Frederick Buechner’s definition gets to the heart of the matter, doesn’t it? Intoxicating beverages can be dangerous, but they can also be powerful and splendid symbols. We must respect them and sometimes we don’t know how to talk about this in the church. The joke has been told, “How do you keep a Baptist from drinking your beer when you go fishing? The answer: take another Baptist along.” Some folks may drink, but they may not want other church members to know it. But alcohol addiction is not a joke, of course and we dare not disregard the many lives that have been ruined by alcohol, not to mention the lives of countless people whose loved ones are trapped in the spiral of this kind of addiction. We dare not trivialize those who day in and day out struggle with how to set limits about how much they will drink alcohol, or whether they will drink knowing their family may have a strong history of alcoholism. But that isn’t really the kind of drinking we’re talking about today, this morning we are talking about that first sip of an aged and smooth cabernet that a seasoned wine conossieur knows. In the same way in which we might talk about the way a coffee lover feels with the first sip from a hot cup of freshly roasted Guatamalan coffee. And so I preface this sermon, just for the record, a sermon in which Jesus, our teacher and master, turned water into wine with those words of explanation, lest you infer that I may dismiss alcoholism too easily. I don’t.
This miracle story, the story of the wedding at Cana, is actually the first in a laundry list of miracles stories at the beginning of the book of John. It occurs in none of the other gospel accounts. Only here in the second chapter of John do we learn of what Jesus did that day, on the third day of a wedding feast. Weddings were different during the time of Jesus. A wedding ceremony wasn’t just an hour or two on a Saturday afternoon or evening in a church with a meal or cake and fruit punch afterward. Instead, a wedding in Jesus’s time was generally a seven day affair. And the other reality was that a wedding in those days was not actually a religious ceremony. It was strictly a legal one. A couple who were marrying would sign a contract. The bride and her family would process from her childhood home, along with villagers and friends to the home of her fiancée. And then a week long feast would take place at the home of her groom hosted by his family. For seven days there would be revelry and celebration and an abundance of joy and conviviality.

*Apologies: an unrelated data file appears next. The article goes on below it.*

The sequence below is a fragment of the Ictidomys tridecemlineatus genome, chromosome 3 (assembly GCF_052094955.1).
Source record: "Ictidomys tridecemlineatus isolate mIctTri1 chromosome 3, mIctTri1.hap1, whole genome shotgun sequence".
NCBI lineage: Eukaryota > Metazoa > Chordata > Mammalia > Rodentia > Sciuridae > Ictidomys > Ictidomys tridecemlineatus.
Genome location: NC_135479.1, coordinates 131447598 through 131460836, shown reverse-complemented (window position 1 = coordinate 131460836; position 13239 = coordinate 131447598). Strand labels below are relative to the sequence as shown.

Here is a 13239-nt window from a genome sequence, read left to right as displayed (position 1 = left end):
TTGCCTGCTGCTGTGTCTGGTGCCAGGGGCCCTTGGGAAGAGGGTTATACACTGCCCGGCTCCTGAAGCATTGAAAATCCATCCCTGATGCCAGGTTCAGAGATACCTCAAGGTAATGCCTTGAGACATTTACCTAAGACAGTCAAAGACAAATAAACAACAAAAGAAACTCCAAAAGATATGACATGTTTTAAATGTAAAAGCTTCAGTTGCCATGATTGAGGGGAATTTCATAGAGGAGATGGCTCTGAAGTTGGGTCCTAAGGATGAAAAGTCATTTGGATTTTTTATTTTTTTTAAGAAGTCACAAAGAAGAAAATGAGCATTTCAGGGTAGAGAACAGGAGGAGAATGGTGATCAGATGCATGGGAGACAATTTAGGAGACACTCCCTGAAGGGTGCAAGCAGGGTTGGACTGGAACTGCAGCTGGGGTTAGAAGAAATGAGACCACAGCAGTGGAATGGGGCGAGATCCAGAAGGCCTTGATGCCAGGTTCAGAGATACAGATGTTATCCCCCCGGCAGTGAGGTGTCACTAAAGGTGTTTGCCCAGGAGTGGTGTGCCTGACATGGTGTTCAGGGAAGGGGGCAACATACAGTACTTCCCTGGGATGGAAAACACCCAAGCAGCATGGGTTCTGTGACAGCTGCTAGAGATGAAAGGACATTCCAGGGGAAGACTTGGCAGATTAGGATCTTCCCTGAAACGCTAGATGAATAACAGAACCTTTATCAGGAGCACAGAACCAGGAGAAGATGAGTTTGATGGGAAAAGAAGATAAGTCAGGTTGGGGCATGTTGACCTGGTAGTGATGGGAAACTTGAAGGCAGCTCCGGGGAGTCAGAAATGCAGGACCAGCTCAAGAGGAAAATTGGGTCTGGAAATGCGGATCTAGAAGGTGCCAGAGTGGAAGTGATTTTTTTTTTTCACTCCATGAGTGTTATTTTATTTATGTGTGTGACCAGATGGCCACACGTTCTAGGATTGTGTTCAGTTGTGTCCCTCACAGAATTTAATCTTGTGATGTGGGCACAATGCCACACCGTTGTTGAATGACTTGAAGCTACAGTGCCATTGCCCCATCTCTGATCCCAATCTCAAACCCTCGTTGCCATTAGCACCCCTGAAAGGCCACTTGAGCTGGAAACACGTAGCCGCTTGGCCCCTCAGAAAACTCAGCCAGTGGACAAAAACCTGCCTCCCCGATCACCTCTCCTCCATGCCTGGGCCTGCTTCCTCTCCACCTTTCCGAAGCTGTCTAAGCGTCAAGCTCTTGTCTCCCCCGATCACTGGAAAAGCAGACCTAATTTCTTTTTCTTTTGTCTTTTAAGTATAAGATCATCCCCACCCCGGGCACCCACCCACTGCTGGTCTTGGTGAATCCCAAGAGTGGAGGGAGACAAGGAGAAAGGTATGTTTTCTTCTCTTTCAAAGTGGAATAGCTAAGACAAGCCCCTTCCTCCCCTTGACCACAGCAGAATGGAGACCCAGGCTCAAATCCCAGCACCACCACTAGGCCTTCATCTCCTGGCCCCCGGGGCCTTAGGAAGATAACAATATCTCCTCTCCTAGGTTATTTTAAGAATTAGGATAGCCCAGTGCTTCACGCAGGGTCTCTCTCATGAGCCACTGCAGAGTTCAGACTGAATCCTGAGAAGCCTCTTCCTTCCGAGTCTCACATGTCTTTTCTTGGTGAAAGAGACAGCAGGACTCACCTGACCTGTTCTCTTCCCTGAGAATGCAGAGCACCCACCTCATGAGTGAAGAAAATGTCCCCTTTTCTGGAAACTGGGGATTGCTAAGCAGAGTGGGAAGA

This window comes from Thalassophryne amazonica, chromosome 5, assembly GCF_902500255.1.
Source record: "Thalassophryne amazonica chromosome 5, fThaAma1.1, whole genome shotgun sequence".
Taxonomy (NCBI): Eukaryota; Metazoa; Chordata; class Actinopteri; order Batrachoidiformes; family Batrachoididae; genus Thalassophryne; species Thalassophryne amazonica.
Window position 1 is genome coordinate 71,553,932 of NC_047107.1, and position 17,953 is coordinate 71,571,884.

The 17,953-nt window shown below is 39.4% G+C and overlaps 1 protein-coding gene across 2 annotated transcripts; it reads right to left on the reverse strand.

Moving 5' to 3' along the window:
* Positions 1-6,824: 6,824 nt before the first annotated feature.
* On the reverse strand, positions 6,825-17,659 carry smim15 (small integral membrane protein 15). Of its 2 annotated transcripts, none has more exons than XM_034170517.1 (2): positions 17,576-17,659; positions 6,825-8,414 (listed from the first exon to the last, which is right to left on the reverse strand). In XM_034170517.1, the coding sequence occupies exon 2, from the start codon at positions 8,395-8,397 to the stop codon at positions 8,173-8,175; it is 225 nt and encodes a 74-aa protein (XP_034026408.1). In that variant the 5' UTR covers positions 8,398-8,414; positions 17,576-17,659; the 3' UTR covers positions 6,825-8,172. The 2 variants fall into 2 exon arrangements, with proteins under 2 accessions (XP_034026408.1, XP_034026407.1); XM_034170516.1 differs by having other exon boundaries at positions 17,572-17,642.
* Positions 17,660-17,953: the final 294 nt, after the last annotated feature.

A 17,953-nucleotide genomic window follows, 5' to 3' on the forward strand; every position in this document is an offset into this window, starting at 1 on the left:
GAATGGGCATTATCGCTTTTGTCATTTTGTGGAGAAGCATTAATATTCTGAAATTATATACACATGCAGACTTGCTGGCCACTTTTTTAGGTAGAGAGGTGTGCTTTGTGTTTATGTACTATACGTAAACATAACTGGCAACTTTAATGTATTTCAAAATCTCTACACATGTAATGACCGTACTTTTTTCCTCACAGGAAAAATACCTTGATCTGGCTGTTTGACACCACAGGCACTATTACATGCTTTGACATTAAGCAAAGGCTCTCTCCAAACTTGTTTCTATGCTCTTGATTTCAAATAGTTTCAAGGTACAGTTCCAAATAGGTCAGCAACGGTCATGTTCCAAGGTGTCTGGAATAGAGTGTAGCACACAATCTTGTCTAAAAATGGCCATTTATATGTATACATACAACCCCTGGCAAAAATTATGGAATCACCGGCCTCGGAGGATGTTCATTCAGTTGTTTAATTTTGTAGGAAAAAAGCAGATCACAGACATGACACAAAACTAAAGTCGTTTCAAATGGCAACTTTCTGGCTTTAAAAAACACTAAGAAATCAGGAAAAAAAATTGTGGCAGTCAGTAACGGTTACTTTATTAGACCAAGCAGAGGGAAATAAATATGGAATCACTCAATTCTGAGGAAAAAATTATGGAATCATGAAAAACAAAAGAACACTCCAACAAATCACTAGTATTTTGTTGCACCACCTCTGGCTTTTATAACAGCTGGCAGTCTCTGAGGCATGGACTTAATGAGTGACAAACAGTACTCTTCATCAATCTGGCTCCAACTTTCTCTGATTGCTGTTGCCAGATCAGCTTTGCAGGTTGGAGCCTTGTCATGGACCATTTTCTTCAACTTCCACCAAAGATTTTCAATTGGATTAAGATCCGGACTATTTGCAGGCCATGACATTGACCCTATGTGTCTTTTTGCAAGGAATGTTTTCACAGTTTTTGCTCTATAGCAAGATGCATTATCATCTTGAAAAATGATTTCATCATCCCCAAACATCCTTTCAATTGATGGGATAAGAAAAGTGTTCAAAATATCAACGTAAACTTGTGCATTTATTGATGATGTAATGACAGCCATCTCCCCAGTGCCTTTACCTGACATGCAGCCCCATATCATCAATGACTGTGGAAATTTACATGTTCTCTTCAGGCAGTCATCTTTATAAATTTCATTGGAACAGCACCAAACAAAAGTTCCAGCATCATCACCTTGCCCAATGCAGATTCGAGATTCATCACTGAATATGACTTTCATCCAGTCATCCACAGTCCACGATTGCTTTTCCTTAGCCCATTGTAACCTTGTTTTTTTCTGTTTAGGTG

But in this story, in John’s account of the wedding at Cana, there was a little hitch. For on the third day, less than halfway through the festivities, the wine ran out. It’s unclear why that happened. Perhaps the groom’s family were poor and hadn’t budgeted enough, perhaps there were a few party-crashers who imbibed a bit more than they should have, maybe everyone was just really, really thirsty. But, regardless, while not a tragedy, this was still a bit of a crisis, this was a serious breach of hospitality protocol. And Jesus was approached by his mother, who is not named in this gospel account, but we know who she is, right? Mary found her son and said, in essence, “Help! Help! There are all these people here to host, and this poor family doesn’t have enough. Help! Do something!” It isn’t exactly clear at first what she expected Jesus to do, but what was clear was that she believed in him. She believed that somehow he could and would do something to help.
Jesus’s response to his mother may seem a little gruff. What he said was this, “Woman, what concern is that to you and to me? My hour has not yet come.” Now, were I Mary, and were my son to respond to his mama that way I might be inclined to remind him exactly how far I traveled on that donkey when I was in labor with him and exactly how bumpy that road was and exactly how unsanitary and messy that stable was where I gave birth to him and exactly how many hours I was in labor. But, we mothers need not get our hackles up, for actually the translation is a little gentler, instead it would be like saying, “My Lady,” or “Ma’am.” It was a formal address that Jesus offered that day.
And Mary, the mother of Jesus who pondered things in her heart and who ultimately stood at the foot of the cross in the final hours, understood this and was not offended by her son’s words. She knew that he would do what was appropriate, would do what was right and she turned to leave, informing the servants on the way out to do whatever it was that Jesus said.